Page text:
Parent Conferences

The end of the school year means the time has come to schedule parent conferences.  This is a chance to receive culminating information about grades, aptitude, attitude, individual strengths and challenges.  Parent conferences are a time to share a child’s progression that is shown in several ways throughout the year.

When a parent schedules a conference it gives them the opportunity to share closing statements about their child’s experience to their teachers and school.  The parent has the chance to ask questions, make comments and to discuss recommendations and opportunities for their child’s continued studies, school responsibilities and possibilities. The goal of a parent conference is to begin planning for the next year in their child’s school experience.

Do you have a parent conference planned for your child?  Will you be requesting a parent conference?  Here are some suggestions for a successful meeting:

  1. Pay attention to the beginning time, place & length of a scheduled conference.  Typically the school has prepped for multiple conferences.  Each family has a start time that they have signed up for or that was given to them (if you are unable to be at the school exactly at your start time let your child's teacher know and reschedule your meeting). If you need a “non -traditional” time, please request this.
  2. If you feel that you need extended time for a conference due to concerns, questions or needed resources make this appointment as soon as possible with the reasons you have. If you have questions – ask them.  If you are looking for resources, ideas or opportunities for your child academically or socially, be specific and open to discussion.  If you have a concern about program, individual or school policy, the end of the year parent conference is not the appropriate meeting to address this.  It is recommended that a family schedule a different meeting because the end of the year parent conference is meant to reflect your child’s closing classroom experience.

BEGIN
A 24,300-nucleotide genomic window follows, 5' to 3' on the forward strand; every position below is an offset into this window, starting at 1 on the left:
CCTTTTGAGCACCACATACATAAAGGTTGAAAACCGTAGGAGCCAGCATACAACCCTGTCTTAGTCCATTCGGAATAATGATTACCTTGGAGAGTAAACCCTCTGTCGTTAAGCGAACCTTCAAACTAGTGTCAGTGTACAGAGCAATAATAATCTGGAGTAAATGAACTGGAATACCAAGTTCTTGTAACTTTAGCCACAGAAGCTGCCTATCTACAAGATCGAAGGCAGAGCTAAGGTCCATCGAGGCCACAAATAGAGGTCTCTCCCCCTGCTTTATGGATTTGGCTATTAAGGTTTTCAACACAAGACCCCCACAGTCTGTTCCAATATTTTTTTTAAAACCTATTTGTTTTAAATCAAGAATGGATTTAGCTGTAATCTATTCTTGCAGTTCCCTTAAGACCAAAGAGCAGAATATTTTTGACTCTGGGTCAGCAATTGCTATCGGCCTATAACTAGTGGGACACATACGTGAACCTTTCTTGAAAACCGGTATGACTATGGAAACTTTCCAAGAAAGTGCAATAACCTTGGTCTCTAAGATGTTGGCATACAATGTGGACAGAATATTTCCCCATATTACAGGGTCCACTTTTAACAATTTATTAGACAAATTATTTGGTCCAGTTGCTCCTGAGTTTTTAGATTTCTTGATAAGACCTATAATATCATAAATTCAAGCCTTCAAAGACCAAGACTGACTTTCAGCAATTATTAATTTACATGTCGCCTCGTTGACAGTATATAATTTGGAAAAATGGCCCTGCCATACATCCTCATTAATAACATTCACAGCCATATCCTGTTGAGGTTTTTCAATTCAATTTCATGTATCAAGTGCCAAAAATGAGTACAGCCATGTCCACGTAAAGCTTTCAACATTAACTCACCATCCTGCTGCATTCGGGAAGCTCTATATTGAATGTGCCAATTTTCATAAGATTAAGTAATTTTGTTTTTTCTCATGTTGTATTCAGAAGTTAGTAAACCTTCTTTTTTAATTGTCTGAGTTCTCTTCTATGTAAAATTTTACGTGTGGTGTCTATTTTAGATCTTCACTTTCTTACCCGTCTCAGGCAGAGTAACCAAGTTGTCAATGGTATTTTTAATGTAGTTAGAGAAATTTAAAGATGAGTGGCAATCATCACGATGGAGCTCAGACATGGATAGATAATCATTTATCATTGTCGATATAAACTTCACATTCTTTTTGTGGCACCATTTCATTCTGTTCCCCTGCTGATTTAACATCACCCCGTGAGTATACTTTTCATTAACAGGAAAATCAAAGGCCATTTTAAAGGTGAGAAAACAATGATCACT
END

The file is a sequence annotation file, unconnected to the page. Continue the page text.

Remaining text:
3. Be prepared, polite and positive!  You expect this from a professional educator so your child’s teacher will expect this from you.  Your child’s teacher has been a partner in skill development, values and the critical connections of friendship building.  Listen to the teacher share and discuss your child’s success and improvements or needs in their growing development in academic and social skills.  You should share stories of how you have seen this at home.
  4. This is a good time to find out about ways you can volunteer your time and talents to your child’s school!  Are there ways to help your child and family stay connected over the summer to their school and classmates?  Will there be literacy, sporting or carnival events to participate in? What is the best way to keep informed about important dates, current information and school news over the summer?
  5. Send the message in every way:  I am here for my child!

- Kate Dust, EduKids Education Director